Dora Ella King

Dora Ella King

Female 1874 - 1887  (13 years)

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  • Name Dora Ella King 
    Born 1874 
    Gender Female 
    Died 4 Sep 1887 
    Age 13 years 
    Person ID I40044  Tree2020
    Last Modified 3 May 2021 

    Father Ancestors George E. King
              b. Abt 1841, Vermont, USA Find all individuals with events at this location
              d. 24 Jun 1906  (Age ~ 65 years) 
    Relationship natural 
    Mother Ancestors Dorothea Louise Hornbustal
              b. 5 Nov 1843, Germany Find all individuals with events at this location
              d. 22 Apr 1906, Daysville Cemetary, Pulaski, Oswego, NY Find all individuals with events at this location  (Age 62 years) 
    Relationship natural 
    Family ID F61186  Group Sheet  |  Family Chart

  • Notes 
    • September 4, 1887 ~ Dora Ella King, age 13 years, 4 months, 22 days, born in Richland Township, Daughter of George and Doris Louisa King, died at Holmesville, New York of asphyxia and diphtheria lasting 4 days.

      Newspaper Article - Thursday, September 22, 1887 Pulaski Democrat - Pulaski, New York - Malignant Diphtheria - Mention has already been made of the presence of diphtheria of a fatal character in the south part of this town. The first case was that of a daughter of George King. It resulted fatally. The girl was stopping at the time at the house of her uncle, Leonard King. George lives near Daysville, while Leonard resides south of Holmesville. Every precaution has been taken to prevent its spread into other families and so far the efforts have proved successful. Since the death above reported, Mrs. George King has been taken sick. The disease also attacked a young child, sister of the deceased. On Sunday night this one died and every member of the family are said to be sick with the same scourge. Signs have been put up at both houses warning passersby, and the inmates ordered to remain at home. They are people in moderate circumstances, and Mr. Gray, overseer of the poor, has issued orders that all families be supplied with all things needful. Dr. Moore, one of the town medical board is the attending physician. Dr. Betts, health officer of the town has had the premises fumigated and done all in his power to prevent the spread of the disease. The children of George King have not kept in as closely as they should have done and bad results may come from it. The two burials were made strictly private. Dr. G. W. Betts, health officer, was unable on Monday to get anyone to lay out the remains of the child and so he went in to the house of death, carrying the coffin with him and I. J. Rich, Esq., conveyed the body to Daysville cemetery, where together these gentlemen, with the assistance of John Calkins, performed the sexton’s services. Too much cannot be said in praise of Dr. Moore, the attending physician, who has given up nearly all of his outside practice, to do his duty by this afflicted family, of Dr. G. W. Betts, our worthy health officer, who did for the family what no other person in that neighborhood could be found to do, and of I. J. Rich, a member of the town Board of Health, who conveyed the remains from the house to the cemetery. It is fortunate that there were such self-forgetful gentlemen at hand otherwise the dead might even yet lay unburied and uncared for. In this connection we would also mention Miss Mary Douglas, a professional nurse with a Bellevue hospital experience, who happening in the vicinity, volunteered to go in and care for the sick and dying family. Words are too feeble to express the nobility of character represented by such deeds of philanthropic daring. The district schools have been closed and the entire neighborhood is in a state of excitement. It is believed, however, that the cases will be confined to the two houses mentioned.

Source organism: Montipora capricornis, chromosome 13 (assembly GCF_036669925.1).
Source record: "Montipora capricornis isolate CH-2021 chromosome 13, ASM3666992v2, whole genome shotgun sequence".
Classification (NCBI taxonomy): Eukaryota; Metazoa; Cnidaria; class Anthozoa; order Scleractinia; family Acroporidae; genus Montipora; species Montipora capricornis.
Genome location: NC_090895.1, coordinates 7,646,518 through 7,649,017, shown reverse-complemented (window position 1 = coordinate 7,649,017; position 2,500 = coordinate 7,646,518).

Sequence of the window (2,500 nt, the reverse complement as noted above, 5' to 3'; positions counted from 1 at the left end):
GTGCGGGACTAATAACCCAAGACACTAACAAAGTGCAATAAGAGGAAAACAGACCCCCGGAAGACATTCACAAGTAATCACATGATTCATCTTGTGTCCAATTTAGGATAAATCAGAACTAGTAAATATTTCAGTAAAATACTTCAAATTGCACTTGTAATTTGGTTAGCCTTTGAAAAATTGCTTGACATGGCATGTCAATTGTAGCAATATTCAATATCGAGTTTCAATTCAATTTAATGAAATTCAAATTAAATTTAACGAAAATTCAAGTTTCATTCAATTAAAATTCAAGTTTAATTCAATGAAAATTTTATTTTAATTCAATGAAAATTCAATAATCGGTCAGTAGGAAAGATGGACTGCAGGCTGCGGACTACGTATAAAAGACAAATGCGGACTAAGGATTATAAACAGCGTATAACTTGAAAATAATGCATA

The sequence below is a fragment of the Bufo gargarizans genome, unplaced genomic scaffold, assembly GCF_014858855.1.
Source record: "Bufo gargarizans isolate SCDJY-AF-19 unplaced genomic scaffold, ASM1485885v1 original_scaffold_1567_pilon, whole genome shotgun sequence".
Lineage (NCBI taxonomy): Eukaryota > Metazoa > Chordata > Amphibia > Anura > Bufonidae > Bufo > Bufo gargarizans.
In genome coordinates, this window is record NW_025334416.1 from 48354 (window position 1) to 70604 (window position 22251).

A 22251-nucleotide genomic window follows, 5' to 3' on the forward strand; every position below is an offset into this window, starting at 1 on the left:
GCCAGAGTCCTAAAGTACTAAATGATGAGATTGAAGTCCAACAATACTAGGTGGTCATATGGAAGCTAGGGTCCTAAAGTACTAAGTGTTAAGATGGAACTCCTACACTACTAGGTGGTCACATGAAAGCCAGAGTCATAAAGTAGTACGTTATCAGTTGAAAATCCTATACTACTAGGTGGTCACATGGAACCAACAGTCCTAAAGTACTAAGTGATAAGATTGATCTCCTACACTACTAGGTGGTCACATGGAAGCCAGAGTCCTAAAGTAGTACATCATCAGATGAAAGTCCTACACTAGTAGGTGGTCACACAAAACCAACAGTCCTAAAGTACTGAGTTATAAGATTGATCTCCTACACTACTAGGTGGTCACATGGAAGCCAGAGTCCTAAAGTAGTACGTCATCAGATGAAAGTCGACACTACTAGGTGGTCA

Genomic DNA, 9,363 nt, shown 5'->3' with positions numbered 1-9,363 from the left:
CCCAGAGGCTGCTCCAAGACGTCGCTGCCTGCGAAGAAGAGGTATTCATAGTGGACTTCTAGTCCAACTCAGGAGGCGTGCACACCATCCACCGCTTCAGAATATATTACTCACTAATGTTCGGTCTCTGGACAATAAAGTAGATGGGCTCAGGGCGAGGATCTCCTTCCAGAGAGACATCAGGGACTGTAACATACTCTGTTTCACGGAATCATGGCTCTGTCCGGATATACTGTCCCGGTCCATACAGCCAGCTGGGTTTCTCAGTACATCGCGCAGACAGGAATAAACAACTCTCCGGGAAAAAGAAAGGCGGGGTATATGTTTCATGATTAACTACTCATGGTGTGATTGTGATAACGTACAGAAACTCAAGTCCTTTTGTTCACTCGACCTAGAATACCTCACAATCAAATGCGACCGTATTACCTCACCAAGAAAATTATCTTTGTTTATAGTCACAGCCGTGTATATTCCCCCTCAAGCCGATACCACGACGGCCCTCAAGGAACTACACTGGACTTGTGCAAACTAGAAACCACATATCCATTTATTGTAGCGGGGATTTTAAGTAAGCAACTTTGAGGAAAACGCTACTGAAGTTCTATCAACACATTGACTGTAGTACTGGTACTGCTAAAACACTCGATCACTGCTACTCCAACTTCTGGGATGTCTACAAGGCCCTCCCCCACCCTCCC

Newspaper Article - Thursday, September 29, 1887 Pulaski Democrat - Pulaski, New York - Diphtheria Abating - It appears that the worst has passed in the diphtheria cases in George King’s family at Daysville. Mr. King is quite well and Mrs. King, who was seriously ill, is now recovered, although worn out with watching. The children are also better. Competent nurses have been procured only after the greatest of difficulty, no one caring to place themselves within the influence of the dreaded disease. This was especially true of those living in the vicinity and knowing most of the particularly malignant character of the scourge. It is quite natural that households should feel thus, but in other ways the entire neighborhood is very thoughtful and considerate. Milk is furnished and every variety of food and other delicacies supplied in abundance. Whatever is intended for the sick is taken to a point in view of the King house and left there. From this place it is taken by the nurse or by Mr. King to the house. Among those who have thus been leaving supplies near the King residence are Mrs. Kate Matthewson, Mrs. F. L. Brown, Mrs. Springer, J. H. Woodruff, and J. Robbins. All have been free to offer to do so or to furnish anything in their power. The professional nurse having been quite worn out with watching, Mr. Hubbard, of this village, has been engaged by the Board of Health to assist in the care of the sick. The schools, which have not been in session, are now opening, and what promised at first to be a wide spread epidemic, is now thought to be surely abated.